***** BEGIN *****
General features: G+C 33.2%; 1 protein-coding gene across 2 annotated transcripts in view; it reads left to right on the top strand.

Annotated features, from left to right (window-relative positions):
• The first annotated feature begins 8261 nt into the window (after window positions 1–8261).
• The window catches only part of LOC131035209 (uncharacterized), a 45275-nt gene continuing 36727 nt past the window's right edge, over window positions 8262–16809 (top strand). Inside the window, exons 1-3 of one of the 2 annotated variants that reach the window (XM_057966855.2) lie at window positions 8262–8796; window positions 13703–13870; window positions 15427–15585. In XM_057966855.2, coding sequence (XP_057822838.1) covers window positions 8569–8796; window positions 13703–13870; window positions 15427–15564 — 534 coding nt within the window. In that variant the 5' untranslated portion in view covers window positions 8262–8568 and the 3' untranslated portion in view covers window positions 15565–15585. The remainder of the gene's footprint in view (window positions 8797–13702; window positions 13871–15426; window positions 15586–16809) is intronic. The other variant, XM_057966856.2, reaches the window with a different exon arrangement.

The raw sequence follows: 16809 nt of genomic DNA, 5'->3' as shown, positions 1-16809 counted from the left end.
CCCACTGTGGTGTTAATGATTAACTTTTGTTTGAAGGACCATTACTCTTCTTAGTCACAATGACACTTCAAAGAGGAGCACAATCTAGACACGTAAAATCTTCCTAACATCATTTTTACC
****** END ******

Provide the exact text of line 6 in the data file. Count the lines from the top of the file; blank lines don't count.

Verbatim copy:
CCCACTGTGGTGTTAATGATTAACTTTTGTTTGAAGGACCATTACTCTTCTTAGTCACAATGACACTTCAAAGAGGAGCACAATCTAGACACGTAAAATCTTCCTAACATCATTTTTACC